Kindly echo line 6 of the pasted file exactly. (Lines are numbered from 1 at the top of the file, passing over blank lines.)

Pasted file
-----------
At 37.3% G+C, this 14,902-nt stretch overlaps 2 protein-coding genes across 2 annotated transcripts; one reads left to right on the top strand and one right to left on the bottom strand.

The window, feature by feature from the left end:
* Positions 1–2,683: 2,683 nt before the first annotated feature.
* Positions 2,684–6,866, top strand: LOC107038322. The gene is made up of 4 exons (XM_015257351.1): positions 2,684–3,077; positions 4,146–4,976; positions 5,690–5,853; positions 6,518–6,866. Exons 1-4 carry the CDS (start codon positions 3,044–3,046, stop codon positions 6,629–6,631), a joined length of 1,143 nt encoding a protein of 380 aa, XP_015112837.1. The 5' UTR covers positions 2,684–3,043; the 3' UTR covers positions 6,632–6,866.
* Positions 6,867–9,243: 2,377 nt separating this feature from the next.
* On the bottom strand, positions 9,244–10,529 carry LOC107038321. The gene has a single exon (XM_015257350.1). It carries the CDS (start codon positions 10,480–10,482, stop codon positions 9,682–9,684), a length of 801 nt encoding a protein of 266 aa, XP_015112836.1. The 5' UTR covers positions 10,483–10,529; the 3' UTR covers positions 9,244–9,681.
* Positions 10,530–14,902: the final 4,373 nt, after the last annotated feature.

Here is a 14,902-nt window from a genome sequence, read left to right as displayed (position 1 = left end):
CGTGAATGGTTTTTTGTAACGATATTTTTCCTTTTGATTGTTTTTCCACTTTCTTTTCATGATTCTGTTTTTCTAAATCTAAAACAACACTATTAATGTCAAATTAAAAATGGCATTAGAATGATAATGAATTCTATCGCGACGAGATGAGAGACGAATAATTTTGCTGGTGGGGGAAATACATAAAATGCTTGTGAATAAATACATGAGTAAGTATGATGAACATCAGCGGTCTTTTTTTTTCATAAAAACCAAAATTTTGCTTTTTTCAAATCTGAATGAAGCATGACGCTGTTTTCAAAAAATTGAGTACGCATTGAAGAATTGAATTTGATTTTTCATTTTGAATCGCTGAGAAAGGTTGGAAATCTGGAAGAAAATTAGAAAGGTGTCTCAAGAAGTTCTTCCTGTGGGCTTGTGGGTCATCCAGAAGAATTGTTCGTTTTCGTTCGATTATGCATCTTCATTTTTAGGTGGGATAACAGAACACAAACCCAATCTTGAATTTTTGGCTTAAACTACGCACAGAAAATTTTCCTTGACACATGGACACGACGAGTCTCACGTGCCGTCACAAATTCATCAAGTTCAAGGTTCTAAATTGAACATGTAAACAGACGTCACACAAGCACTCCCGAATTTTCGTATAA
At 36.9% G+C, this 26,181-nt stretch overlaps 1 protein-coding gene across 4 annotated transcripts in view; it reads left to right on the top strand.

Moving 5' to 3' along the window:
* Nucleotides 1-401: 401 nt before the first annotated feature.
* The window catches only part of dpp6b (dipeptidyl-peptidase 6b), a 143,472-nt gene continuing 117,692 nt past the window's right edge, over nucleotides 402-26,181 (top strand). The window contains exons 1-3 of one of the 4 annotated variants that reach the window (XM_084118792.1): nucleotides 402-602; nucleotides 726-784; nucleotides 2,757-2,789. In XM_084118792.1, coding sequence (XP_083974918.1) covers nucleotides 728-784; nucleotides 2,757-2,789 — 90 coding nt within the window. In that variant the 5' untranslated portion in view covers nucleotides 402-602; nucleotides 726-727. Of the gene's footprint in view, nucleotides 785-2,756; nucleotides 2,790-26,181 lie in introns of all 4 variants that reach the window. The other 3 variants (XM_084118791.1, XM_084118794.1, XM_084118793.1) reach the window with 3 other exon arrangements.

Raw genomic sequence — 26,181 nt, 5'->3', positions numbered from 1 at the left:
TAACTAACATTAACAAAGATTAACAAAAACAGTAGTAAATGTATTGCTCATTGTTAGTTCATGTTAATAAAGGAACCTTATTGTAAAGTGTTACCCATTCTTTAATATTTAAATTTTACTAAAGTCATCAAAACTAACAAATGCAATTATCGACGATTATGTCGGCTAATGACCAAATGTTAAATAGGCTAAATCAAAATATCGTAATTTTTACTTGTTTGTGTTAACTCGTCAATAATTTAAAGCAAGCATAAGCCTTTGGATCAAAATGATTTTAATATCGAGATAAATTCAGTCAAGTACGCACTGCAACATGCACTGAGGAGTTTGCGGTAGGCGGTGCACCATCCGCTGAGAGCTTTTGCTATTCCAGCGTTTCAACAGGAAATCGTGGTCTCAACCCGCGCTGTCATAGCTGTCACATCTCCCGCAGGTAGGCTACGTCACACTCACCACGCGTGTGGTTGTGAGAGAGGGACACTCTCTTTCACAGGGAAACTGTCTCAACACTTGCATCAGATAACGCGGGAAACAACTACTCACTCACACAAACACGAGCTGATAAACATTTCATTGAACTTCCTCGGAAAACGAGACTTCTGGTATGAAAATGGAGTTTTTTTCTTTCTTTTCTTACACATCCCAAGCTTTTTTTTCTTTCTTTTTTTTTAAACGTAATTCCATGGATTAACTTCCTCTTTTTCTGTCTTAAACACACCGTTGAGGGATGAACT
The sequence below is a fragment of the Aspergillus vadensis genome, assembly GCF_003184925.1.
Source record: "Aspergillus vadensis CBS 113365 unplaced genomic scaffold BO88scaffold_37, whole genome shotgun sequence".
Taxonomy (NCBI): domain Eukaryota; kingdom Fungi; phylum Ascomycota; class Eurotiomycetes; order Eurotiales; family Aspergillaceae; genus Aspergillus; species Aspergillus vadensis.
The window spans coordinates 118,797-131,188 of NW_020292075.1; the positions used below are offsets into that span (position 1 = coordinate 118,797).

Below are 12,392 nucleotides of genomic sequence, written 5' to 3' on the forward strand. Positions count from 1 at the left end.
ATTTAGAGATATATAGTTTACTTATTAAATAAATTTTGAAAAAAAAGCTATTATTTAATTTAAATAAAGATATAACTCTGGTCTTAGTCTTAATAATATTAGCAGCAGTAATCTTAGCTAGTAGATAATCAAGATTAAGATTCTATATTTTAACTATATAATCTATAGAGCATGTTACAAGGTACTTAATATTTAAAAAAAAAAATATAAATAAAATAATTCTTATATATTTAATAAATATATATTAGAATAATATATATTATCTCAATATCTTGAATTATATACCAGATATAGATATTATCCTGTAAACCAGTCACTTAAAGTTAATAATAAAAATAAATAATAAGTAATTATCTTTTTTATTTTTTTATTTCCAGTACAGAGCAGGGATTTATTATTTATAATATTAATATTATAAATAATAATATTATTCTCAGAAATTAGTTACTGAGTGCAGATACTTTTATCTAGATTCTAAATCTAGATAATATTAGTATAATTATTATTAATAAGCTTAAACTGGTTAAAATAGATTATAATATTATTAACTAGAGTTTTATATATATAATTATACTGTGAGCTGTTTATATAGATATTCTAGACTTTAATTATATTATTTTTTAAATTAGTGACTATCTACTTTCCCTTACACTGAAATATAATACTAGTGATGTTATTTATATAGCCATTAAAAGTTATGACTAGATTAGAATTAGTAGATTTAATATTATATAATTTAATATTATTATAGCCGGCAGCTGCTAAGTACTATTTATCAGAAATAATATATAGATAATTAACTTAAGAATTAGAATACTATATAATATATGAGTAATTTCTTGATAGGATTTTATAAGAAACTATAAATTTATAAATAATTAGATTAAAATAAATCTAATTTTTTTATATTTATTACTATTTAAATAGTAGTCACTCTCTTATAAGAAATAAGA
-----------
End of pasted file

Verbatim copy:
* On the bottom strand, positions 9,244–10,529 carry LOC107038321. The gene has a single exon (XM_015257350.1). It carries the CDS (start codon positions 10,480–10,482, stop codon positions 9,682–9,684), a length of 801 nt encoding a protein of 266 aa, XP_015112836.1. The 5' UTR covers positions 10,483–10,529; the 3' UTR covers positions 9,244–9,681.